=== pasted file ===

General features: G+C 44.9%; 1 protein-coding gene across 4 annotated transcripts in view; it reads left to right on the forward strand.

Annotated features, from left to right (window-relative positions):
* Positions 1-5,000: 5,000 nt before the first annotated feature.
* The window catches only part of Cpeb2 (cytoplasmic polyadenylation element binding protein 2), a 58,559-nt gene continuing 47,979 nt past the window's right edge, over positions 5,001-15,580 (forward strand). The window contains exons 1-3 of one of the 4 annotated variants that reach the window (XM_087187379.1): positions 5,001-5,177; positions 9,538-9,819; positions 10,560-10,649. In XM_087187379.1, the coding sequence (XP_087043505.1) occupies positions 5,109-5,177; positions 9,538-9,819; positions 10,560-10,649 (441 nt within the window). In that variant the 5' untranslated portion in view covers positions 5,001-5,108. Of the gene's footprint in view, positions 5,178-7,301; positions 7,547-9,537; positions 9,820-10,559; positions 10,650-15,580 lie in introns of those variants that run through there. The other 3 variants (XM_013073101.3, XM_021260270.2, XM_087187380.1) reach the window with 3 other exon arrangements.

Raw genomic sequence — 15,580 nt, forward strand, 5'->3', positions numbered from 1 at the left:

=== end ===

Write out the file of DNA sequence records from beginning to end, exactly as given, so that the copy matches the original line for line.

General features: G+C 44.9%; 1 protein-coding gene across 4 annotated transcripts in view; it reads left to right on the forward strand.

Annotated features, from left to right (window-relative positions):
* Positions 1-5,000: 5,000 nt before the first annotated feature.
* The window catches only part of Cpeb2 (cytoplasmic polyadenylation element binding protein 2), a 58,559-nt gene continuing 47,979 nt past the window's right edge, over positions 5,001-15,580 (forward strand). The window contains exons 1-3 of one of the 4 annotated variants that reach the window (XM_087187379.1): positions 5,001-5,177; positions 9,538-9,819; positions 10,560-10,649. In XM_087187379.1, the coding sequence (XP_087043505.1) occupies positions 5,109-5,177; positions 9,538-9,819; positions 10,560-10,649 (441 nt within the window). In that variant the 5' untranslated portion in view covers positions 5,001-5,108. Of the gene's footprint in view, positions 5,178-7,301; positions 7,547-9,537; positions 9,820-10,559; positions 10,650-15,580 lie in introns of those variants that run through there. The other 3 variants (XM_013073101.3, XM_021260270.2, XM_087187380.1) reach the window with 3 other exon arrangements.

Raw genomic sequence — 15,580 nt, forward strand, 5'->3', positions numbered from 1 at the left: